According to Moustafa Khataw, chairman of the Tanzania Association of Travel Agents (Tasota), in spite of the local and international challenges that faced the Tanzania travel and tourism industry last year, the sector performed well, but could still benefit from improved facilitation.
“Despite a number of challenges last year such as clients not settling their dues on time and some public agencies not honoring their commitments, business was not bad last year,” reported Mr. Khataw in an interview with The Citizen Tanzania, “Our performance was also affected by pressing economic conditions in the national economy and the stalled global economic recovery.”
Mr. Khataw went on to encourage both Tanzania businesses as well as Tanzania authorities to welcome and support innovative digital technology that will be useful in the advancement of one of the key aspects in Tanzania tourism, travel facilitation.
“Prospects for 2012 are positive especially if we make the most of information and communication technology (ICTs) in improving visa application and processing formalities as well as in making bookings and other travel arrangements,” said the chairman.
Furthermore, Mr. Khataw went on to stipulate that without the new technology, the Tanzania travel and tourism sector will become unimportant in the international travel trade.
According to its most recently released World Tourism Barometer, the World Tourism Organization (UNWTO) has indicated that more highly developed travel facilitation can be directly linked to the improvement of economies that are greatly tourism based.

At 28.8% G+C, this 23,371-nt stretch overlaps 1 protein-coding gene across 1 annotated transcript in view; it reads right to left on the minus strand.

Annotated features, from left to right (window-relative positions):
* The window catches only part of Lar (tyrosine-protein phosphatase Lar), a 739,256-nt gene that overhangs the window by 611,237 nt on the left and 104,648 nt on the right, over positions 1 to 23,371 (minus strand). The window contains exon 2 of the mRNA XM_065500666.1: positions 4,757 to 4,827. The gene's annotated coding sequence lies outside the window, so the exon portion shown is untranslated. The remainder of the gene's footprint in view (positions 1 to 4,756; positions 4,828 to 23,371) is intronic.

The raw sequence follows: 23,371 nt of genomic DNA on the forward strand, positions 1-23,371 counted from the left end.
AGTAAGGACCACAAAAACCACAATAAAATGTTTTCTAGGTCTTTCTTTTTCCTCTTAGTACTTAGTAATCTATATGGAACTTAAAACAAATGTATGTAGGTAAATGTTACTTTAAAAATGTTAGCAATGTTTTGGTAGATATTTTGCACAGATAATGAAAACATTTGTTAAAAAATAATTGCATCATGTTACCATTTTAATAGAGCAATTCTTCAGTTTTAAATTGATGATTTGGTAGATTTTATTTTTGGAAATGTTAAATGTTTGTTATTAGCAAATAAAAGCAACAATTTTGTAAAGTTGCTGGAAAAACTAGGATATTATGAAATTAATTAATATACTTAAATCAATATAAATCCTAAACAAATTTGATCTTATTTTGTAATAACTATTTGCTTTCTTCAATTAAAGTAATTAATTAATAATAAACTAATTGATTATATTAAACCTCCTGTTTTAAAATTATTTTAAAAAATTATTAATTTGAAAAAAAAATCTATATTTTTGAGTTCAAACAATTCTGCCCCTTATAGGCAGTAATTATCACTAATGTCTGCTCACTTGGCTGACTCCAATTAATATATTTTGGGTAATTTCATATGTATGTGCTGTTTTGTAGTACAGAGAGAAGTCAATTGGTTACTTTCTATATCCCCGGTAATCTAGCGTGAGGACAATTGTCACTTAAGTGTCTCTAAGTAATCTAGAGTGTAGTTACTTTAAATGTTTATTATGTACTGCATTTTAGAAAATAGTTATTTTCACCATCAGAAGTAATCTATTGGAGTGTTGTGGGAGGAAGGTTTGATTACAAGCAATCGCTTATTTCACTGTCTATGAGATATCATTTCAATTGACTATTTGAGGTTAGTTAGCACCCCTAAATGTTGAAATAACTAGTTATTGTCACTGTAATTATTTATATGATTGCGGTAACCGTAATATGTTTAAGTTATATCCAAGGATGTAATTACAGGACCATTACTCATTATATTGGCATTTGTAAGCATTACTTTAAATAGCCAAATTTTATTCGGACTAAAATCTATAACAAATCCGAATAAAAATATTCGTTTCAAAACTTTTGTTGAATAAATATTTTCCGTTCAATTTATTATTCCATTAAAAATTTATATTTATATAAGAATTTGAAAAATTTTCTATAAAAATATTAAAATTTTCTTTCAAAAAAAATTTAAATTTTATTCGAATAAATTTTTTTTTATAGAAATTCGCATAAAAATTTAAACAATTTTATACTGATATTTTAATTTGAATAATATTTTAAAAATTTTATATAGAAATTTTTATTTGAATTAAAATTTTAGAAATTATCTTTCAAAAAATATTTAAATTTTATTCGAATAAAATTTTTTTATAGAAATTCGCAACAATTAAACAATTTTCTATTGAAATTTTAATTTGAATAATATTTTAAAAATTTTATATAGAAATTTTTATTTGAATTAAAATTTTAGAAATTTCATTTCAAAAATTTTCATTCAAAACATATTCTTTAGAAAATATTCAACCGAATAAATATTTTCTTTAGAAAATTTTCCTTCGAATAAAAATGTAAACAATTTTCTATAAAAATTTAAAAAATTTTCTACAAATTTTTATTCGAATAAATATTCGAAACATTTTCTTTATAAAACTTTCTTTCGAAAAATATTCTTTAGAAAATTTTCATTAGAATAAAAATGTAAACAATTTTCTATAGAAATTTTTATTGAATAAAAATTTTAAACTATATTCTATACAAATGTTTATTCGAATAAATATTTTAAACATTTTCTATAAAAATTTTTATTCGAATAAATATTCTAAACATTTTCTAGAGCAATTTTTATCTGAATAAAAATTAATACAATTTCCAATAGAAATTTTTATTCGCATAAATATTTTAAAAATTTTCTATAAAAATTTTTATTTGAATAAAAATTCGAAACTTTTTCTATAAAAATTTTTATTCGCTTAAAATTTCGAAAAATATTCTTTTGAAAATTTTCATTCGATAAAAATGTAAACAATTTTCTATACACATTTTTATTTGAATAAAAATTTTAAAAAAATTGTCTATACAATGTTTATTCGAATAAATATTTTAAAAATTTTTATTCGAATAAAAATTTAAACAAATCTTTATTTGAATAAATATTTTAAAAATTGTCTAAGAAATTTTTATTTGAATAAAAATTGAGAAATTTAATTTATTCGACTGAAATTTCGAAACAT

To this end, Taleb Rifai, the UNWTO secretary general, has indicated that the approval and implementation of ICT in travel facilitation further helps stimulate demand.
“Travel facilitation is closely interlinked with tourism development and can be key in boosting demand,” indicated Mr. Rifai in the UNWTO report, “This area is of particular relevance in a moment in which governments are looking to stimulate economic growth but cannot make major use of fiscal incentives or public investment.”
According to Ezekiel Maige, the Minister of Tanzania Tourism and Natural Resources, the country had anticipated the number of tourists to increase by 13-26 percent in 2011, a projection that had been based on a combination of a new marketing strategy that had been put in place and on the anticipated global economic recovery.
“The government’s goal was to attract 900,000 to one million tourists in 2011 and we believe we are now better equipped to achieve this target,” explained Mr. Maige.
Based on statistics that were released in the UNWTO report, international tourist arrivals reached a total of 980 million last year, which represents an overall growth of 4.4 per cent in 2011 and it has been further predicted that international tourism will continue to expand in 2012 albeit at a slower rate that 2011, but nevertheless reaching the one billion mark by the end of the year.